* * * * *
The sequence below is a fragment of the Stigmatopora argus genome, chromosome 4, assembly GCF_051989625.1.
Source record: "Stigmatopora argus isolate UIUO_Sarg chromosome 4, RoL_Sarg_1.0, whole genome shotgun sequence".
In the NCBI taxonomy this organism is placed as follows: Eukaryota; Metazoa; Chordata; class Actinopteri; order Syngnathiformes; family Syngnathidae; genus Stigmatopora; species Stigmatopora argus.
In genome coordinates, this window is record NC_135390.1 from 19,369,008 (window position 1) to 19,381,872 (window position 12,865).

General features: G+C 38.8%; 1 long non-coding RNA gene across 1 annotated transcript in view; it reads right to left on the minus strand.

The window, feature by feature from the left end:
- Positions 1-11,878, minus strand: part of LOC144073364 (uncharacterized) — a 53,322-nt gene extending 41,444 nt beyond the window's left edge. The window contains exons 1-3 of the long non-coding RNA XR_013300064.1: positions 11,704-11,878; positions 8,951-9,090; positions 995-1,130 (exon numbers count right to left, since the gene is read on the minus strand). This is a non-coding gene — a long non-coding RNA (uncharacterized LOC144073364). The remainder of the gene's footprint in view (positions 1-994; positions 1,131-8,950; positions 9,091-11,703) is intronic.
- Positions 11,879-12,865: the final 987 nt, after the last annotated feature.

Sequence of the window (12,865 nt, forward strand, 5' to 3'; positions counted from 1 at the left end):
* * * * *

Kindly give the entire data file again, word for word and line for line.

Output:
The sequence below is a fragment of the Stigmatopora argus genome, chromosome 4, assembly GCF_051989625.1.
Source record: "Stigmatopora argus isolate UIUO_Sarg chromosome 4, RoL_Sarg_1.0, whole genome shotgun sequence".
In the NCBI taxonomy this organism is placed as follows: Eukaryota; Metazoa; Chordata; class Actinopteri; order Syngnathiformes; family Syngnathidae; genus Stigmatopora; species Stigmatopora argus.
In genome coordinates, this window is record NC_135390.1 from 19,369,008 (window position 1) to 19,381,872 (window position 12,865).

General features: G+C 38.8%; 1 long non-coding RNA gene across 1 annotated transcript in view; it reads right to left on the minus strand.

The window, feature by feature from the left end:
- Positions 1-11,878, minus strand: part of LOC144073364 (uncharacterized) — a 53,322-nt gene extending 41,444 nt beyond the window's left edge. The window contains exons 1-3 of the long non-coding RNA XR_013300064.1: positions 11,704-11,878; positions 8,951-9,090; positions 995-1,130 (exon numbers count right to left, since the gene is read on the minus strand). This is a non-coding gene — a long non-coding RNA (uncharacterized LOC144073364). The remainder of the gene's footprint in view (positions 1-994; positions 1,131-8,950; positions 9,091-11,703) is intronic.
- Positions 11,879-12,865: the final 987 nt, after the last annotated feature.

Sequence of the window (12,865 nt, forward strand, 5' to 3'; positions counted from 1 at the left end):